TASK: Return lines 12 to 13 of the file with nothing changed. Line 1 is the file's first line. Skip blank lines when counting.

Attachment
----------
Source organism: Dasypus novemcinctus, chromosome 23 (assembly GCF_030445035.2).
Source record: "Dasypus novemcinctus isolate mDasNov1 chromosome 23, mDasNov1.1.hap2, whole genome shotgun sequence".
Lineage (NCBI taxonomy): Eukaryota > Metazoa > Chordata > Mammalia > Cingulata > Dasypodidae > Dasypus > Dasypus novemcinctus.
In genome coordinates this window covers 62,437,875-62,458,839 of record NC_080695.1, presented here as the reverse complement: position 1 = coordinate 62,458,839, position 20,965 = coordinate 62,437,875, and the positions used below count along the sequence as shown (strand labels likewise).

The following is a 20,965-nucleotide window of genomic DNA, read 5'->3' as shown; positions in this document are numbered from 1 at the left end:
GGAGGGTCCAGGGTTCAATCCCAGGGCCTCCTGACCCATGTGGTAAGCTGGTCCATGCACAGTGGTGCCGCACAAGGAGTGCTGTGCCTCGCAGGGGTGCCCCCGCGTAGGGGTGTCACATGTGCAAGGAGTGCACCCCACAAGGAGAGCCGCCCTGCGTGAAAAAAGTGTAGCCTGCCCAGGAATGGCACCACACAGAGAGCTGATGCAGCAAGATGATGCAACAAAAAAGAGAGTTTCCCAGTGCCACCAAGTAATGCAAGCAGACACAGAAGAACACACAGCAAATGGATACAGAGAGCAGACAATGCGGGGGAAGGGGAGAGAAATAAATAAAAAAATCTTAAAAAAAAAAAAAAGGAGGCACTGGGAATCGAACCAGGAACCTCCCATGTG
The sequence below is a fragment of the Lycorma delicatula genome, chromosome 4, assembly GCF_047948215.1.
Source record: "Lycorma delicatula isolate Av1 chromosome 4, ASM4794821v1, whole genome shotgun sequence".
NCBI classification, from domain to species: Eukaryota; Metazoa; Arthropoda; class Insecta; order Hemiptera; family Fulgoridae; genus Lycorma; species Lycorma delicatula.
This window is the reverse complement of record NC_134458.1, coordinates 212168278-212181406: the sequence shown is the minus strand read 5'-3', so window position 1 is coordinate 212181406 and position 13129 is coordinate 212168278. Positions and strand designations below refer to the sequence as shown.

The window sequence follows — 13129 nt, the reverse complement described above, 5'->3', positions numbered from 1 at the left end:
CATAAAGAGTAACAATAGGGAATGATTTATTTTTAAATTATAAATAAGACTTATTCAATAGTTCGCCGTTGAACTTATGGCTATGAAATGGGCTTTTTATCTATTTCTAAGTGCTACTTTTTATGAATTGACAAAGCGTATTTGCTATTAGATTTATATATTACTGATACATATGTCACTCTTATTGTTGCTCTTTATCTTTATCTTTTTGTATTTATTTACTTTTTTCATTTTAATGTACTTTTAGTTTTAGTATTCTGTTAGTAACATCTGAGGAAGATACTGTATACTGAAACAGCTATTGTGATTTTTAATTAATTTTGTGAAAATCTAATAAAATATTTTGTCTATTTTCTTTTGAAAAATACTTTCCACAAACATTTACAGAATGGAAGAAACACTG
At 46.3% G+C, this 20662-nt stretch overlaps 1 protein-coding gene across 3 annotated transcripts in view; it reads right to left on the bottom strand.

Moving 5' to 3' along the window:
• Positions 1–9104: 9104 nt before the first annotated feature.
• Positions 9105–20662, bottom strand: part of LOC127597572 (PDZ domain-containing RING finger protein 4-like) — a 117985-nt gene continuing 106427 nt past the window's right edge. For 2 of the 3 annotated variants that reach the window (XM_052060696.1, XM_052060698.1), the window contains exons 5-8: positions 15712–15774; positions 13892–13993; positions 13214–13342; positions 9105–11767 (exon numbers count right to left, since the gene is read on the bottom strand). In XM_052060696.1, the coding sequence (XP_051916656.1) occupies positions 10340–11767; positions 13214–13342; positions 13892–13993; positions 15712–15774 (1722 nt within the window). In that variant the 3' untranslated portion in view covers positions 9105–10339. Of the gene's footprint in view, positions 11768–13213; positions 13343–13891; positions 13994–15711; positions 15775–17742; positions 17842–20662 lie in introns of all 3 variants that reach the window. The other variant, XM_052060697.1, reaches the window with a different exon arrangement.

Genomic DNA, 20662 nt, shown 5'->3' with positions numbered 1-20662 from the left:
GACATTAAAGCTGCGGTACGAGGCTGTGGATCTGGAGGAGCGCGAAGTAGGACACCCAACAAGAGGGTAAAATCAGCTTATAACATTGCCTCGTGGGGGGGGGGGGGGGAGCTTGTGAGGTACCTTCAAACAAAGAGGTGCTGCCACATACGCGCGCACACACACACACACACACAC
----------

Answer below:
CATAAAGAGTAACAATAGGGAATGATTTATTTTTAAATTATAAATAAGACTTATTCAATAGTTCGCCGTTGAACTTATGGCTATGAAATGGGCTTTTTATCTATTTCTAAGTGCTACTTTTTATGAATTGACAAAGCGTATTTGCTATTAGATTTATATATTACTGATACATATGTCACTCTTATTGTTGCTCTTTATCTTTATCTTTTTGTATTTATTTACTTTTTTCATTTTAATGTACTTTTAGTTTTAGTATTCTGTTAGTAACATCTGAGGAAGATACTGTATACTGAAACAGCTATTGTGATTTTTAATTAATTTTGTGAAAATCTAATAAAATATTTTGTCTATTTTCTTTTGAAAAATACTTTCCACAAACATTTACAGAATGGAAGAAACACTG
At 46.3% G+C, this 20662-nt stretch overlaps 1 protein-coding gene across 3 annotated transcripts in view; it reads right to left on the bottom strand.